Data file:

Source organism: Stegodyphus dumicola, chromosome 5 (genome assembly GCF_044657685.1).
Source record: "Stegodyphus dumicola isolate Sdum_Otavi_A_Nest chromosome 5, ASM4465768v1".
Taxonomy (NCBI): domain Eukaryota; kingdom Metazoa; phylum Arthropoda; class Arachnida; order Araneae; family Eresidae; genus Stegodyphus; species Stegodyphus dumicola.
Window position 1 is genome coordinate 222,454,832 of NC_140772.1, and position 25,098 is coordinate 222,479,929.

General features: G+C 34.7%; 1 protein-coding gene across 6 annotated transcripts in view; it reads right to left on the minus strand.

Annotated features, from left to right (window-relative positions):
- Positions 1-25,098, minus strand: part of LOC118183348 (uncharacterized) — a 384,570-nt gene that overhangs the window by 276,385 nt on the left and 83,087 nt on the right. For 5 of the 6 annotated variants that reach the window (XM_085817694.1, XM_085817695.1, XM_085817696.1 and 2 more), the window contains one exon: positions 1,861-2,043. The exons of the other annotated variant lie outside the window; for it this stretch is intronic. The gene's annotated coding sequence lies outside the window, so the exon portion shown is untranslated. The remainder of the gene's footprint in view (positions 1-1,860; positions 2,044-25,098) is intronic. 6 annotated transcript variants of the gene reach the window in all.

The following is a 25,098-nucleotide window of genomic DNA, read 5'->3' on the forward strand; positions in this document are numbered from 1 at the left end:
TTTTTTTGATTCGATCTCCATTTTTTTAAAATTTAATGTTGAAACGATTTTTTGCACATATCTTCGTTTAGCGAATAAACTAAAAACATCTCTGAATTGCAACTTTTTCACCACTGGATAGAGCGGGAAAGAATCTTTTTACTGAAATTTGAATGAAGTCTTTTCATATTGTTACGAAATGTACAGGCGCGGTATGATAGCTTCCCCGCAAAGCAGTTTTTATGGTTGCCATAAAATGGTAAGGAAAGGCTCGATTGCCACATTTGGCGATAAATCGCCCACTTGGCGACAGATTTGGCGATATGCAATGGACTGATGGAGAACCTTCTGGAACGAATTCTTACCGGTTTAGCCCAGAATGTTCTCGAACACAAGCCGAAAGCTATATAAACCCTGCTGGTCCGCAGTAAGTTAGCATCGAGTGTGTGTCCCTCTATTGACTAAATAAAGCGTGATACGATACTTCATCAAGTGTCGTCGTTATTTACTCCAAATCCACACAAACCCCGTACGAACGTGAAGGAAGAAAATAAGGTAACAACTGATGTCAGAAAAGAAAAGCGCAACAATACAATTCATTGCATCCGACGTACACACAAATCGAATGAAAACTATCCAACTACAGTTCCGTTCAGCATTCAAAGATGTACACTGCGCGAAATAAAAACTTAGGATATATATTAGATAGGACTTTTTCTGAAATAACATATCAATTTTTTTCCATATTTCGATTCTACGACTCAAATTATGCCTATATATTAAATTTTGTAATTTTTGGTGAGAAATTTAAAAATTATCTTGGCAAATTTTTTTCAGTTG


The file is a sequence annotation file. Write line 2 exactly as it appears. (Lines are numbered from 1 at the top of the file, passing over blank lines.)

Source record: "Stegodyphus dumicola isolate Sdum_Otavi_A_Nest chromosome 5, ASM4465768v1".